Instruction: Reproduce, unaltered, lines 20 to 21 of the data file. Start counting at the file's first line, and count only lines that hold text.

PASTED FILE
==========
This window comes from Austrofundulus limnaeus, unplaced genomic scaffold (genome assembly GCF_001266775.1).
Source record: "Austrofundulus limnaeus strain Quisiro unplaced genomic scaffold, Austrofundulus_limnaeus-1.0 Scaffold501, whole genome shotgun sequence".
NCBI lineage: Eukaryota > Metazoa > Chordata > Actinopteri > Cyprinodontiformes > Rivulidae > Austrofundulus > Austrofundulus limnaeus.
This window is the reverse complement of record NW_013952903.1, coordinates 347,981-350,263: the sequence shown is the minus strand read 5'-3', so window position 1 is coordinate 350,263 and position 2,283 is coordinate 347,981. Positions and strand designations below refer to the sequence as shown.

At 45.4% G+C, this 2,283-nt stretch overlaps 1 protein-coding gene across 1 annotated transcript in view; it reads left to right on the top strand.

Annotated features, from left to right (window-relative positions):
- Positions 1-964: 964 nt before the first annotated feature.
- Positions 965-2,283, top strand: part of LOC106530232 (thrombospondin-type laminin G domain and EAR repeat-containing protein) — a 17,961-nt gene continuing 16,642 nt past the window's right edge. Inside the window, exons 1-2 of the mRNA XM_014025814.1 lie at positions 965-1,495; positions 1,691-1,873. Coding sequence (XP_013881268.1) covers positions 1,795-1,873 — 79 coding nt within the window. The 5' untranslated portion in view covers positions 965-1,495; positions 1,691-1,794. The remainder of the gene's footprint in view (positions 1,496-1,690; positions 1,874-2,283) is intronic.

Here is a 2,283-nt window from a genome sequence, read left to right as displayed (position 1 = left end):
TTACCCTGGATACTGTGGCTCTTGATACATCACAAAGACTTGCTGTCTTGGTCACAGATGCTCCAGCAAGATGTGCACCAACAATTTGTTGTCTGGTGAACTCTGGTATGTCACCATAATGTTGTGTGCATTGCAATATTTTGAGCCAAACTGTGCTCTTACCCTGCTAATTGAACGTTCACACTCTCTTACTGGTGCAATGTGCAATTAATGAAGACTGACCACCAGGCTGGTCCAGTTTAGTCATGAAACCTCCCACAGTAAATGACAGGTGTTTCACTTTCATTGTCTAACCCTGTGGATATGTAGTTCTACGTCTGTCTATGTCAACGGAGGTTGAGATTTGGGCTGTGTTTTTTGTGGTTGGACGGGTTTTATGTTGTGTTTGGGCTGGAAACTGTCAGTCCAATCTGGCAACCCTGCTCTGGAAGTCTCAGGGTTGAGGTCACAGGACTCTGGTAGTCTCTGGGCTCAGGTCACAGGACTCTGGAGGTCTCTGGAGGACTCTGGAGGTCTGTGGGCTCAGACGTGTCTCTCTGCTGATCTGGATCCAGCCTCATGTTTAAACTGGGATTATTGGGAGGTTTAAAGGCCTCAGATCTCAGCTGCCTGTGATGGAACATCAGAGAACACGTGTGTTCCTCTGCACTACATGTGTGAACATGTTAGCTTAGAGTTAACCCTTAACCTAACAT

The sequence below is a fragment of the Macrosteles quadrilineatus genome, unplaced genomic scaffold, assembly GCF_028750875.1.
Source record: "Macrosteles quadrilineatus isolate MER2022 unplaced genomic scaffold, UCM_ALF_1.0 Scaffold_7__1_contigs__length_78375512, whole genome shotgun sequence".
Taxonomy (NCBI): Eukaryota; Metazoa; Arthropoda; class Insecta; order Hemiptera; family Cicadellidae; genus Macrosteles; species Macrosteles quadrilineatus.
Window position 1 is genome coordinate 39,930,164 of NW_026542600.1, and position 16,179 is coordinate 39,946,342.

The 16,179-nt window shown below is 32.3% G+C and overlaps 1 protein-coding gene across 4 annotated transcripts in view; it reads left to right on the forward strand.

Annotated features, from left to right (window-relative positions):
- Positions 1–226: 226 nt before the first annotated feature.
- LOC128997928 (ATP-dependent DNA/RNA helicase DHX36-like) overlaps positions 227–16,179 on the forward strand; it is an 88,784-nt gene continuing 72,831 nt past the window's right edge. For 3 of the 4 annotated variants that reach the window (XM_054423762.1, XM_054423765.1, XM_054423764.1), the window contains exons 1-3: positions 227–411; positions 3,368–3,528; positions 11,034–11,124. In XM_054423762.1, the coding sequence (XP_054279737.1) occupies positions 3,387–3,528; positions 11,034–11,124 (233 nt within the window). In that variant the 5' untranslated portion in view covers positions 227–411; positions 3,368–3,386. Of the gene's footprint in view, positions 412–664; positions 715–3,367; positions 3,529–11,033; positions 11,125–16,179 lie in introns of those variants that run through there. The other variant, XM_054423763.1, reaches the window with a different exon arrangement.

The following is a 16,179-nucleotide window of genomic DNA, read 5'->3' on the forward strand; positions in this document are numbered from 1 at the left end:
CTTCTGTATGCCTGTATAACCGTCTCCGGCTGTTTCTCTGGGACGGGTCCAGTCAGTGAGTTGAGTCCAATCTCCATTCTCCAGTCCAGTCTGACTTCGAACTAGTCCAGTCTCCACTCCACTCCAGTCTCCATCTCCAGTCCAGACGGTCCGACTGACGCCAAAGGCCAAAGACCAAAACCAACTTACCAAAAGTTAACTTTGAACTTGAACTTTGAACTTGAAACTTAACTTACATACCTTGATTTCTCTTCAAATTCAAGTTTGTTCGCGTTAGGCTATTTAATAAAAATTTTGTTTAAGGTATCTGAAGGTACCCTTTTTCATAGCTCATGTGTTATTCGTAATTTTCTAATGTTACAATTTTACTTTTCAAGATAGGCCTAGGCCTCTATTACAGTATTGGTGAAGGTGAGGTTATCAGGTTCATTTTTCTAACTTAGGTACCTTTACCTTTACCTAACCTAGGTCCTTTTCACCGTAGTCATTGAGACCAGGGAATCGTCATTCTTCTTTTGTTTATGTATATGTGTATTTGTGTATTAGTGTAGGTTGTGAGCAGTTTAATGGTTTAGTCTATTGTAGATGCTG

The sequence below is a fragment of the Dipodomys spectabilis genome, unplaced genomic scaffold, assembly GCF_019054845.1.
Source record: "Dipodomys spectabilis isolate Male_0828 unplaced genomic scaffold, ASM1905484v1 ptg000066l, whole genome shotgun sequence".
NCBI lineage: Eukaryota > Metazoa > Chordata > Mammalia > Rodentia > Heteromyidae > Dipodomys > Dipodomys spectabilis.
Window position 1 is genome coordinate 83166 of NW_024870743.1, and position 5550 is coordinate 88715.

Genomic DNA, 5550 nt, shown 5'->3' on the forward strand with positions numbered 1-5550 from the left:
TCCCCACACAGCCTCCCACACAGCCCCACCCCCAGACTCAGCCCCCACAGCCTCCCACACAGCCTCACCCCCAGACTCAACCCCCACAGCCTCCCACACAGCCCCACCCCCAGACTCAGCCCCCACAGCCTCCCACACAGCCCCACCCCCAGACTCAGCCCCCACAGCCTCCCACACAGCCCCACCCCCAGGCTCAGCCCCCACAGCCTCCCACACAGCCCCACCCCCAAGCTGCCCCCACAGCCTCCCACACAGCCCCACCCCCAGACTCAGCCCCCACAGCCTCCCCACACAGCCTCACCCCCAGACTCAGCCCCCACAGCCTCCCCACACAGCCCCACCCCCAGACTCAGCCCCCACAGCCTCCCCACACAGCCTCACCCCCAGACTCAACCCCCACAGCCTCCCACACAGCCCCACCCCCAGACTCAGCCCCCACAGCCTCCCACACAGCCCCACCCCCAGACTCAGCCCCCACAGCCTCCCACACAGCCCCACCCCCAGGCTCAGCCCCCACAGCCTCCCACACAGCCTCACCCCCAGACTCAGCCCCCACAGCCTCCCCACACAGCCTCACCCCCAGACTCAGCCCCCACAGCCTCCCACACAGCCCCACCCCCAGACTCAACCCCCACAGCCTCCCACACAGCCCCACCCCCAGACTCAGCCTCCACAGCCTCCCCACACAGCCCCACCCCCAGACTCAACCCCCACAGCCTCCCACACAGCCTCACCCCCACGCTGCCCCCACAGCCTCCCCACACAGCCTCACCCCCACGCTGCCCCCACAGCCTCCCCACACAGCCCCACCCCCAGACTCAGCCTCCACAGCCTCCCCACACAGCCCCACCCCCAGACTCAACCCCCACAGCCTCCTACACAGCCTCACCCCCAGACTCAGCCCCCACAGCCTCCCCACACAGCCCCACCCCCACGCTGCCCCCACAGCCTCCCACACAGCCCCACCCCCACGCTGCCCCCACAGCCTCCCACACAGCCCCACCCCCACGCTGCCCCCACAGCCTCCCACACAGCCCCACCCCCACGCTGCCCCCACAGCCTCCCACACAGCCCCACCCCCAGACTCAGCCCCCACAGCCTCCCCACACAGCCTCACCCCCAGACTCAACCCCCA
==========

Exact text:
CTTCTGTATGCCTGTATAACCGTCTCCGGCTGTTTCTCTGGGACGGGTCCAGTCAGTGAGTTGAGTCCAATCTCCATTCTCCAGTCCAGTCTGACTTCGAACTAGTCCAGTCTCCACTCCACTCCAGTCTCCATCTCCAGTCCAGACGGTCCGACTGACGCCAAAGGCCAAAGACCAAAACCAACTTACCAAAAGTTAACTTTGAACTTGAACTTTGAACTTGAAACTTAACTTACATACCTTGATTTCTCTTCAAATTCAAGTTTGTTCGCGTTAGGCTATTTAATAAAAATTTTGTTTAAGGTATCTGAAGGTACCCTTTTTCATAGCTCATGTGTTATTCGTAATTTTCTAATGTTACAATTTTACTTTTCAAGATAGGCCTAGGCCTCTATTACAGTATTGGTGAAGGTGAGGTTATCAGGTTCATTTTTCTAACTTAGGTACCTTTACCTTTACCTAACCTAGGTCCTTTTCACCGTAGTCATTGAGACCAGGGAATCGTCATTCTTCTTTTGTTTATGTATATGTGTATTTGTGTATTAGTGTAGGTTGTGAGCAGTTTAATGGTTTAGTCTATTGTAGATGCTG

The sequence below is a fragment of the Dipodomys spectabilis genome, unplaced genomic scaffold, assembly GCF_019054845.1.